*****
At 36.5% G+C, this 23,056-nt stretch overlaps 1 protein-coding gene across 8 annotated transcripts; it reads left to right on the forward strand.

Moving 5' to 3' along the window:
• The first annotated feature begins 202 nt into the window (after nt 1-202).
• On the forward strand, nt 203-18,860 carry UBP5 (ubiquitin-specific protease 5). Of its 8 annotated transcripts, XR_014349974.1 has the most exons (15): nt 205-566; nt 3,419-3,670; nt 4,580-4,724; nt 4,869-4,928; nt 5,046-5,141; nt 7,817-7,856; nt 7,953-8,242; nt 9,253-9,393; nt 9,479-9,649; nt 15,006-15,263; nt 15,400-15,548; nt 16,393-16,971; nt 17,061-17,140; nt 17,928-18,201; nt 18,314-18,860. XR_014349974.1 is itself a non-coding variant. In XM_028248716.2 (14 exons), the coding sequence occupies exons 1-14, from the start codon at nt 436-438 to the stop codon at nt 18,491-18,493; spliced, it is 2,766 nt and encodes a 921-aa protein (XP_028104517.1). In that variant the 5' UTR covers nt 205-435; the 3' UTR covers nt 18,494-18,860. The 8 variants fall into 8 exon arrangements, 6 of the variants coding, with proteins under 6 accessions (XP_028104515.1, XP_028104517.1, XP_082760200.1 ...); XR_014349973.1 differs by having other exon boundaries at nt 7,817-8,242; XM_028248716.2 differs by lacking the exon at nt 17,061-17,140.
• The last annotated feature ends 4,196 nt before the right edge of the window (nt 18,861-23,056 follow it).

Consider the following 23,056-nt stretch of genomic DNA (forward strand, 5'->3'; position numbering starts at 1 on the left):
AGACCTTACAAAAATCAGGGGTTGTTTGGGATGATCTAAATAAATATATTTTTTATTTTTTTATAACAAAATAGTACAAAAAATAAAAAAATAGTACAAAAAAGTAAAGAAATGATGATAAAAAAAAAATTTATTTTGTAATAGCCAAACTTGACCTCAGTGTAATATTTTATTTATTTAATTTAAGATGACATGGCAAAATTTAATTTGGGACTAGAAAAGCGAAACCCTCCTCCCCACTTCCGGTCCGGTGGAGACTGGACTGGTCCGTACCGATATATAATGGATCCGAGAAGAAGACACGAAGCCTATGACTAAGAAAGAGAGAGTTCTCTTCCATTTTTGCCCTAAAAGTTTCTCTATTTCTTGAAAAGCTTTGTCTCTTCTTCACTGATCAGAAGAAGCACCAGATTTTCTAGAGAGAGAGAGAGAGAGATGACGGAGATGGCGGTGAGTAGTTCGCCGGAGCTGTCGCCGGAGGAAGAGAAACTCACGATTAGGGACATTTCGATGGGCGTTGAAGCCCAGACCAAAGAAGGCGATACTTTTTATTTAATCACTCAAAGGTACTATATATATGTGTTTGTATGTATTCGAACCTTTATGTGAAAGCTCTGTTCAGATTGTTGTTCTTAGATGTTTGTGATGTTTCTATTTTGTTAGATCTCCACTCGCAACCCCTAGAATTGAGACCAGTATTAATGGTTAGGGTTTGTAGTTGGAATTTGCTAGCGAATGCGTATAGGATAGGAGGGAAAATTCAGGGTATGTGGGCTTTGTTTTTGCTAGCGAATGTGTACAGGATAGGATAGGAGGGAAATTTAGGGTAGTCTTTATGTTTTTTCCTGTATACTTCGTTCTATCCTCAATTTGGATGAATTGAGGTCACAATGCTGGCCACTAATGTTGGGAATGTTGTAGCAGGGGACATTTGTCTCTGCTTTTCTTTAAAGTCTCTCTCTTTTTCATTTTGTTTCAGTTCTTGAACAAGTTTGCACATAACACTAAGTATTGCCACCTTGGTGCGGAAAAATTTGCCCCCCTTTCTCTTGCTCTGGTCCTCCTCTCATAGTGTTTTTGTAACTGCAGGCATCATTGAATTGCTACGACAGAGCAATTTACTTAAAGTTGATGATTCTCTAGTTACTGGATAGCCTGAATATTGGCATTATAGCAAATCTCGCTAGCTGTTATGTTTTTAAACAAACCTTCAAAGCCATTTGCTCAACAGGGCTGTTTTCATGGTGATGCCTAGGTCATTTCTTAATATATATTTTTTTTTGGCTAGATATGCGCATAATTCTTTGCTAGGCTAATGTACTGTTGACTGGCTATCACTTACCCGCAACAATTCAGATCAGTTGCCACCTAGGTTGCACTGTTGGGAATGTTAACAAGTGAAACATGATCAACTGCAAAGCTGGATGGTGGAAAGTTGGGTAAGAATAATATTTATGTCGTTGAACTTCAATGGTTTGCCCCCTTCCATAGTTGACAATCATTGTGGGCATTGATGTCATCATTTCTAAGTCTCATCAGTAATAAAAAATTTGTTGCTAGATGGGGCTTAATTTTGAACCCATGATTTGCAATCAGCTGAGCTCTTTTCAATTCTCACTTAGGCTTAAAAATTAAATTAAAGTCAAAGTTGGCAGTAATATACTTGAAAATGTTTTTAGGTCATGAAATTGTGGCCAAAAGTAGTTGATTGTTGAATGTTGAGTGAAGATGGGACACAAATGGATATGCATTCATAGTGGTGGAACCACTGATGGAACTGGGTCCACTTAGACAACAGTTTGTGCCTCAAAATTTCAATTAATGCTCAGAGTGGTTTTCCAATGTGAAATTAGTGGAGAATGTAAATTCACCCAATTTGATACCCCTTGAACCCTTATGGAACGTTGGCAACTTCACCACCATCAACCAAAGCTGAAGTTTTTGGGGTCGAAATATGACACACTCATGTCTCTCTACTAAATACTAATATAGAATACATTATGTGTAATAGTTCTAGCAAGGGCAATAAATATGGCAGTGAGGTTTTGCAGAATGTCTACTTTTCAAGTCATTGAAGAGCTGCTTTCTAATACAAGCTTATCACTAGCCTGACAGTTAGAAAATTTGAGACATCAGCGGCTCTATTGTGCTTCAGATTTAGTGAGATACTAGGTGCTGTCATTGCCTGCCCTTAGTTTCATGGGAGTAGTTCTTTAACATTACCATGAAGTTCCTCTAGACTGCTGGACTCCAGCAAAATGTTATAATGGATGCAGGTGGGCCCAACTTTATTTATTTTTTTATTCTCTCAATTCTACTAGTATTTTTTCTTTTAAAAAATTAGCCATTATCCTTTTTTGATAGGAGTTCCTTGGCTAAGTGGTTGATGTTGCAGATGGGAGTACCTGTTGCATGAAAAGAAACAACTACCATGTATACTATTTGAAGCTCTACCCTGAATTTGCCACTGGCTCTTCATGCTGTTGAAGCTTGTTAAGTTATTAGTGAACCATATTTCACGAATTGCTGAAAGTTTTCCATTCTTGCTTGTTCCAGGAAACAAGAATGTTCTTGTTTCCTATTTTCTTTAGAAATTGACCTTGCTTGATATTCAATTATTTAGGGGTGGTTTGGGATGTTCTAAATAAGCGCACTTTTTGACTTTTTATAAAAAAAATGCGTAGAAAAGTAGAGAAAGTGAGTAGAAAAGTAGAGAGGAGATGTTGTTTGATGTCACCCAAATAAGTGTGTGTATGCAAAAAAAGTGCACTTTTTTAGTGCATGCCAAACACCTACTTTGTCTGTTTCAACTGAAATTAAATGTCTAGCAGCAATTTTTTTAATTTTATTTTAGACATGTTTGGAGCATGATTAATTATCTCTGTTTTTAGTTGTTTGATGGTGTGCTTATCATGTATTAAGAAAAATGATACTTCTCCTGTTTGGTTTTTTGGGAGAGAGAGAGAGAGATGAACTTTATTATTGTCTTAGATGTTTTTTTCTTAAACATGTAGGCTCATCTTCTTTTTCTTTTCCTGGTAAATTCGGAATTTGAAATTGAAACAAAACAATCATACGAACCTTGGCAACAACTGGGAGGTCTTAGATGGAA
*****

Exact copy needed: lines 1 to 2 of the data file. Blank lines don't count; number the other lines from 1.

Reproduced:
At 36.5% G+C, this 23,056-nt stretch overlaps 1 protein-coding gene across 8 annotated transcripts; it reads left to right on the forward strand.

Moving 5' to 3' along the window: